ANNAPOLIS, Md. — A jury has been selected for the Capital Gazette mass shooting trial.
It’s been almost exactly three years to the day, that five Capital Gazette staffers were murdered at work. Wednesday, jury selection began for the trial of the man who admitted to the crimes, but claimed he was insane at the time.
The court got through the first 82 potential jurors out of 300 that were summoned. Almost half were excused because they believed they could not be impartial in this case, or had already seen or heard too much about the case that they have an opinion about the defendants sanity.
Thursday was another long day of jury selection for the trial of the man who killed 5 Capital Gazette staffers at work three years ago. It’s evident the Anne Arundel County judge will have to seat a jury where at least some of the jurors know something about the case.
The majority of potential jurors said they know something about the murders and many have said to the judge they cannot make an impartial decision.
During questioning, one juror said it would be very hard not to biased since it hit so close to home. Another said they thought the criminal responsibility plea is a cop out.
“I don’t think he’s insane, just to let you know but if you have evidence to prove otherwise, I’ll listen,” one juror said to the judge.
Vacation plans are also becoming an issue because it’s at the beginning of July and the trial is expected to last ten days. Many have proof they are flying out and were then excused.
Judge Michael Wachs stayed later Thursday to reach 80 qualified jurors that is sufficient to seat a jury Friday.
For the second day in a row, the defendant was in the courtroom and wearing a black mask and inmate clothing, even though he’s allowed to wear a clear mask and civilian clothes.
41-year-old Jarrod Ramos admitted to the murders but pleaded that he is not criminally responsible by reason of insanity.
This week, attorneys will select the jurors who will decide if the defendant was sane during the crime, whether he will go to jail or an institution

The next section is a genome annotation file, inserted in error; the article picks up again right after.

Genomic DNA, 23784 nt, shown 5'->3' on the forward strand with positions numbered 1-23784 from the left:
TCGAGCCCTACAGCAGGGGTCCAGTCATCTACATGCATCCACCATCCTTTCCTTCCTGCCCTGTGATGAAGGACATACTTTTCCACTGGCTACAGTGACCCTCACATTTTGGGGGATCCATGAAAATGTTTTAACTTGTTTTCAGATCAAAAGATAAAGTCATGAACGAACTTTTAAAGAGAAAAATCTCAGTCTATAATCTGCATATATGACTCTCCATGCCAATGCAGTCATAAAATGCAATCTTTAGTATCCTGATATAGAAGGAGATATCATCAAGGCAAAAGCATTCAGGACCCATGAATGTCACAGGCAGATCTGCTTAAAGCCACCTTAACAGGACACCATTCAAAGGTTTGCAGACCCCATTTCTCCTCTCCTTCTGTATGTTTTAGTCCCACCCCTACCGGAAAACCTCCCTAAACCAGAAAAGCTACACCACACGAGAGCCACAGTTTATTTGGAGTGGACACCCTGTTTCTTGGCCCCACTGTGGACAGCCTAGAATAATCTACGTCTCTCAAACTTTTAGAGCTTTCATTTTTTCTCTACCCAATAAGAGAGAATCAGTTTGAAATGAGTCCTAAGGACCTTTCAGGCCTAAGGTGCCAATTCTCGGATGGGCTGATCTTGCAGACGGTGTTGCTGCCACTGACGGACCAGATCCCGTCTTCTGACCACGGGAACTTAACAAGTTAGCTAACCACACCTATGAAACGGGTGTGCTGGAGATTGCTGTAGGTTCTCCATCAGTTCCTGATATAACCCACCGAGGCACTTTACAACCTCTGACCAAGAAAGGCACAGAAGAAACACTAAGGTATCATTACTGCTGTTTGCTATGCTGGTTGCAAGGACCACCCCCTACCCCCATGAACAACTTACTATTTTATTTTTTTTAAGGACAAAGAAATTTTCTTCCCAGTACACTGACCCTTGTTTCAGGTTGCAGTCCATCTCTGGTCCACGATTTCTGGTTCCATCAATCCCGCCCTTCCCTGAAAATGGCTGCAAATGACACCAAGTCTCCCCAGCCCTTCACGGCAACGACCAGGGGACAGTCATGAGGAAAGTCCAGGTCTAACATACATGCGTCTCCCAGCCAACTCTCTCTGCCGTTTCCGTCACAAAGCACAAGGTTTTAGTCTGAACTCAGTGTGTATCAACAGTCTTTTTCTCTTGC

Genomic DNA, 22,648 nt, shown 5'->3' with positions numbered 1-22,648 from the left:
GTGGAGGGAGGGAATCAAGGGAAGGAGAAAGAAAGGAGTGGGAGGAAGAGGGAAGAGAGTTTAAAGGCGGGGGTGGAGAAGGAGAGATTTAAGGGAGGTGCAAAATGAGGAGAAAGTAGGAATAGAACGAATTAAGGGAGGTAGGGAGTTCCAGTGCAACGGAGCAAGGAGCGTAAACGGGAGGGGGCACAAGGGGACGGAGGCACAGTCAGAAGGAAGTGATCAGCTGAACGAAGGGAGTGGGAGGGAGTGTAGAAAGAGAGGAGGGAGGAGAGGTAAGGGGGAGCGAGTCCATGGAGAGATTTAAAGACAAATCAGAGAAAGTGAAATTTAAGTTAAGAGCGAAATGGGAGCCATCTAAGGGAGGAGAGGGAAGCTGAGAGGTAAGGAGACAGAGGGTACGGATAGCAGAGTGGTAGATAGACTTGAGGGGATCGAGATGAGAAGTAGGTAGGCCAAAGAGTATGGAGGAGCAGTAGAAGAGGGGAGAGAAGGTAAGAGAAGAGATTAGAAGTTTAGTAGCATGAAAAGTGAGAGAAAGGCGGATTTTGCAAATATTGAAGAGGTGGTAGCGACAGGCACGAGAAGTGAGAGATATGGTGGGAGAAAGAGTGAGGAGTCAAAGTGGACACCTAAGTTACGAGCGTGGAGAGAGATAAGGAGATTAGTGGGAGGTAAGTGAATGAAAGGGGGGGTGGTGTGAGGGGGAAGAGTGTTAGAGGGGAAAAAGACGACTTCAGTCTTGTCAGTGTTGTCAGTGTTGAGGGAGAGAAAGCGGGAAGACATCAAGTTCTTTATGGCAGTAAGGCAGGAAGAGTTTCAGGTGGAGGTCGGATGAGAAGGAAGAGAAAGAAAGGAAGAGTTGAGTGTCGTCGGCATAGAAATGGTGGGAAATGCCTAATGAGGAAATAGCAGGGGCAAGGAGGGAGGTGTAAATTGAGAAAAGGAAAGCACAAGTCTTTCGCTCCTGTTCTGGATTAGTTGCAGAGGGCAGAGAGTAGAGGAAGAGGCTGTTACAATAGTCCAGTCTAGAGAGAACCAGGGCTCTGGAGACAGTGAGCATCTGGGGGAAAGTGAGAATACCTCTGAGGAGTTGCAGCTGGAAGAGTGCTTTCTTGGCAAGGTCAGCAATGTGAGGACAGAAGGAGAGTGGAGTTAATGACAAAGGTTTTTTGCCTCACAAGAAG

The judge spent a lot of time explaining what they would have to decide. It’s not a matter of who did it but if he can be held criminally responsible.
A legal expert explained to WMAR-2 News there are two parts to the insanity defense, whether the defendant recognizes the difference between right and wrong and if the defendant can control their actions or if they're coerced by mental illness.
Judge Michael Wachs asked the potential jurors if they or family members knew the victims, any of the witnesses in this case, or if they or family members were in law enforcement, mental health or media fields.
The majority of potential jurors answered they knew something about this case prior to Wednesday.
The judge is also warning all potential jurors that there will be a video shown of the shooting and pictures of the victims. Some said they would not be able to watch it and be fair.
Wachs explained he understands many will have bias, but asked could they set that aside and make a decision solely on the evidence presented in the courtroom.
For various reasons, 34 were struck for cause or excused, meaning they will no longer be eligible to be jurors in this case.
48 were deemed qualified jurors and will be asked to come back for questioning Friday. It’s more than half the amount the judge wants before questioning and the judge plans to seat a jury Friday afternoon.
The murders happened on June 28, 2018. Prosecutors have argued that Ramos planned the attack, and had a past with the newspaper, including old harassment charges.
Ramos, police said, had a long-standing beef with the paper over a column that reported on his 2011 guilty plea for harassing an old high school friend online. He sued for defamation in 2012 and lost. But he continued to hold a grudge against the paper.
A forensic psychiatrist with the state health department declared Ramos sane. However, it's up to a jury to make that decision now.
Because the defendant has not been vaccinated, he has to wear a mask. Defense asked that he be able to wear a clear mask so potential jurors could see his face, but it was fogging up his glasses so he chose to wear a black cloth mask today so much of his face could not be seen.
He is also allowed to wear civilian clothing but chose not to.
The State's Attorney’s Office expects jury selection to run through Friday, and the trial is scheduled to begin next Tuesday - a day after family's will mark three years since losing their loved ones.
The trial is expected to last 10 business days and the judge said the bulk of the trial will be testimony from doctors and mental health professionals.